FIDE World Chess Championship Anand-Carlsen 2013 (10)
Magnus Carlsen is the new World Chess Champion
Mark Crowther - Friday 22nd November 2013
Magnus Carlsen during game 10. Photo © | http://chennai2013.fide.com
Magnus Carlsen has won the FIDE World Chess Championship in Chennai by a score of 6.5-3.5 against defending champion Viswanathan Anand. Carlsen required just 10 of the 12 scheduled games to win the title. It is too early to talk of the Carlsen era as defence of his title is scheduled in less than 12 months but this is the culmination of Carlsen's domination of the game. First Carlsen has cemented himself firmly as world number one, then somewhat nervously he navigated the qualification via a Candidates tournament and in India he didn't seem to have to exert himself to the maximum in becoming world chess champion. It seems entirely possible he will keep the title for some time.
Carlsen had an overwhelming lead going into what turned out to be the final game. A short perfunctory affair might have been expected but instead it turned into a real struggle. Anand finally played his old favourite the Sicilian Defence and Carlsen played his expected Moscow Variation against it. Anand described the game as "I thought today was a kind of microcosm of the whole match" in that "at some point I started to make mistakes" with 28...Qg5 allowing 29.e5 and after 29...Ne8 Carlsen almost immediately made the capture 30.exd6 which he thought was just winning but he "missed something simple". Instead if Carlsen had spent a bit more time he would have seen 30.Nc3 would have given him a huge advantage Carlsen said this mistake "doesn't feel very important now" afterwards. Carlsen pressed for some time into a knight ending which turned out to be very complicated and at least on the outside seemed to give him at least some losing chances. In the end Carlsen had to trade into a queen ending where he had pawns and Anand a knight. This was drawn after a few more moves on move 65 with only a knight remaining.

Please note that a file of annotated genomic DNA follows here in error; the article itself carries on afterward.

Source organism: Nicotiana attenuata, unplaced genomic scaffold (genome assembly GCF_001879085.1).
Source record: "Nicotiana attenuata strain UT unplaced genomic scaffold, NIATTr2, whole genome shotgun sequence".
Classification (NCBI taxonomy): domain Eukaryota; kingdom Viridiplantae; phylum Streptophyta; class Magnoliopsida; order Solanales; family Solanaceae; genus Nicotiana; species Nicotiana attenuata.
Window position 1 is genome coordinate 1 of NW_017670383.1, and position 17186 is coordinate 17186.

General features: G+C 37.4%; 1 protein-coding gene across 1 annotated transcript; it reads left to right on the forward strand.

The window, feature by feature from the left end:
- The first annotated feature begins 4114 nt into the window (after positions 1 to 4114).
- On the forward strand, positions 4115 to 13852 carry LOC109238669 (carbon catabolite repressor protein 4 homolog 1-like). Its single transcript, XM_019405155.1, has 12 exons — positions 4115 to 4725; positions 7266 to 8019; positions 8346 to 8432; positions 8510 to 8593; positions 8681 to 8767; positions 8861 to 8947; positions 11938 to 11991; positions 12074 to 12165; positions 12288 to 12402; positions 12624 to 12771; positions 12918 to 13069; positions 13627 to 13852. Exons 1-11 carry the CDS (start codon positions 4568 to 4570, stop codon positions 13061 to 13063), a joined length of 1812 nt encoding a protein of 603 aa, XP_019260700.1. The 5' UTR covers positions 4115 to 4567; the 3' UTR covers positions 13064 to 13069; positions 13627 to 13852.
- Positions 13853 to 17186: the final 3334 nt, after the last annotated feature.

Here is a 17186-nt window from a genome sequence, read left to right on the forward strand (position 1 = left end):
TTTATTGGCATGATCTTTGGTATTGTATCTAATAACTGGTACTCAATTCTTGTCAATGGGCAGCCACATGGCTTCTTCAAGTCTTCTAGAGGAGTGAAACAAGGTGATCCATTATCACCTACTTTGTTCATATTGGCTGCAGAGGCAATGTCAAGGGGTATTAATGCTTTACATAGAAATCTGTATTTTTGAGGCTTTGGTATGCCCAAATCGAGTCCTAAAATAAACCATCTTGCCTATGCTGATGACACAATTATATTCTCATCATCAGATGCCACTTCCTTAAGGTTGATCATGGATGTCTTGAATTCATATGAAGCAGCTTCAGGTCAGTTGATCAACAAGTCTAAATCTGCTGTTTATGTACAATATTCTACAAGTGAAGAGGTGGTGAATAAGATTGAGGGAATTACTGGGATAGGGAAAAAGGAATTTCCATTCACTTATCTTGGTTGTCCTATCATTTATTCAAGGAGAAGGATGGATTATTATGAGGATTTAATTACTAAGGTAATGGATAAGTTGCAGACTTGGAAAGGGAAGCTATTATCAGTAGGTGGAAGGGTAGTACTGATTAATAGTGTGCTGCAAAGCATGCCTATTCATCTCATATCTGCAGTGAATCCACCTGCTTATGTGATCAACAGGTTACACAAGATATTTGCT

Anand thought his chances in the match were down to being able to avoid a lot of mistakes and that execution of any match strategy was entirely dependent on that. He was happy to escape with a draw in game four but his first loss in game five came as a big setback and for him this was the turning point in the match. For Carlsen he felt that after a nervy first two games the play in games three and especially four gave him the confidence that the match wouldn't require him to do much more than he was already doing in winning tournaments. Carlsen won games five and six and also yesterday's game nine all after major blunders by Anand although both players pointed out that Carlsen had some responsibility in getting Anand to make them.
At the final handshake the players signed the board they played game 10 on and Carlsen remained on the stage a little longer than Anand eventually leaving not with a punch to the air as Kasparov famously did in 1985 but with a broad smile.
22 year old Carlsen went from amateur to champion in only 10 years. Carlsen (22 years and 357 days) is the 16th undisputed World Chess Champion and the second youngest behind Kasparov (22 years and 210 days). The split between Kasparov and FIDE in 1993 makes all numbers in this area controversial, the Indian press release of champions names the maximum 20 champions in which case FIDE's 2002 champion Ruslan Ponomariov would be youngest at 18 years old.
Full account of this game and the match will follow over the next days.
"Clearly, he (Carlsen) dominated the match. Full credit to him," - Anand
"I would like to think I can take some responsibility for those blunders, I just play and people crack under the pressure, even in World Championships." - Carlsen
Game and press conference video below.
Press Conference Video
|Carlsen, Magnus||-||Anand, Viswanathan||½-½||16||A07||Barcza System|
|Anand, Viswanathan||-||Carlsen, Magnus||½-½||25||B18||Caro Kann|
|Carlsen, Magnus||-||Anand, Viswanathan||½-½||51||A07||Barcza System|
|Anand, Viswanathan||-||Carlsen, Magnus||½-½||64||C67||Ruy Lopez Berlin|
|Carlsen, Magnus||-||Anand, Viswanathan||1-0||58||D31||Semi-Slav Defence|
|Anand, Viswanathan||-||Carlsen, Magnus||0-1||67||C65||Ruy Lopez Berlin|
|Anand, Viswanathan||-||Carlsen, Magnus||½-½||32||C65||Ruy Lopez Berlin|
|Carlsen, Magnus||-||Anand, Viswanathan||½-½||33||C67||Ruy Lopez Berlin|
|Anand, Viswanathan||-||Carlsen, Magnus||0-1||28||E25||Nimzo Indian Saemisch|
|Carlsen, Magnus||-||Anand, Viswanathan||½-½||65||B51||Sicilian Rossolimo|
|WCh Chennai (IND), 9-28 xi - 31 v 2013|
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